Reperfusion and Myocardial Scar
Early reperfusion during AMI results in myocardial salvage and reduced mortality during follow-up.12 Animal studies showed that the duration of coronary artery occlusion is related to infarct size and extent of transmural necrosis.4,5 Early reperfusion resulted in necrosis of the inner third of the wall extending toward the midmyocardium, whereas late reperfusion or permanent occlusion resulted in a uniform transmural necrosis.5 Similar results were found in human autopsied hearts with acute MI after treatment with thrombolysis.13 These findings from the acute phase of AMI are supported and extended by our data because biopsies were taken in the chronic healing phase 13±9 years after the index MI in 10 studied patients (28%). Likely as a result of transmural necrosis, the core infarct consisted of transmural fibrosis in nonreperfused patients, whereas the majority of early reperfused patients showed no transmural fibrosis at all with thick layers of viable myocardium even in the core infarct region.
The current gold standard in electrophysiology to define scars after MI is based on electroanatomic voltage criteria. Mapping studies in a porcine model of healed MI after chronic occlusion of the IRA revealed large, homogeneous areas of very low voltages surrounded by only a small scar border zone.7 These very low-voltage areas, arbitrarily defined as <0.5 mV, are likely to reflect dense, transmural scar typical of chronic occlusion of the IRA without collateral circulation, whereas the surrounding border zone may reflect nontransmural scar areas that are partly supplied by non-IRAs. A similar pattern of a central homogeneous dense scar area surrounded by the electroanatomic border zone was found in the majority of nonreperfused patients in this study.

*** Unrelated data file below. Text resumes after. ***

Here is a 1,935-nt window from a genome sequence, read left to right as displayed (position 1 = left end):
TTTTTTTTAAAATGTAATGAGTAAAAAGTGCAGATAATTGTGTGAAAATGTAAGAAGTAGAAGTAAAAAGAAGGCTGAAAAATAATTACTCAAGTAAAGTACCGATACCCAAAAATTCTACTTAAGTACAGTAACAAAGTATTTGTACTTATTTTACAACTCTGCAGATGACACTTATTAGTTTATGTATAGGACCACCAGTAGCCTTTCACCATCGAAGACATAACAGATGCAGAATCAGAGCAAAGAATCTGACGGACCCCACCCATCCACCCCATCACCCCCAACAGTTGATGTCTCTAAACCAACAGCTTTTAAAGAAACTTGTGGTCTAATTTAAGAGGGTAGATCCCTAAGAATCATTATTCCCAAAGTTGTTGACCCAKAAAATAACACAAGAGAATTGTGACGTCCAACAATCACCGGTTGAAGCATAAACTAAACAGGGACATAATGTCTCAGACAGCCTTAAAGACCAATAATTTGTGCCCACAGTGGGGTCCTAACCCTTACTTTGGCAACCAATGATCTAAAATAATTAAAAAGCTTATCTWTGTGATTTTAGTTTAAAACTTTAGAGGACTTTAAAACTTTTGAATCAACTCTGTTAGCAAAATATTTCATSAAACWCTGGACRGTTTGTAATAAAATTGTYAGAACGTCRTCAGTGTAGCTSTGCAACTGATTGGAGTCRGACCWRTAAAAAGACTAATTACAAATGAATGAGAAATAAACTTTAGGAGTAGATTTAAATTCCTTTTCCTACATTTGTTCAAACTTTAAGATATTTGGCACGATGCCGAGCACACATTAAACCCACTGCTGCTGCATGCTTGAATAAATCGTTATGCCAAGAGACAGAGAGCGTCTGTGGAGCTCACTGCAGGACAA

Total infarct size, defined as areas of electrograms <1.5 mV, was similar in reperfused and nonreperfused patients. However, acute reperfusion with a median time from symptom onset to balloon/needle of 3 hours 30 minutes does not completely abort MI but resulted in nontransmural scars as confirmed by histology in a subgroup of patients and contributed to total infarct size using an electroanatomic cutoff value of <1.5 mV.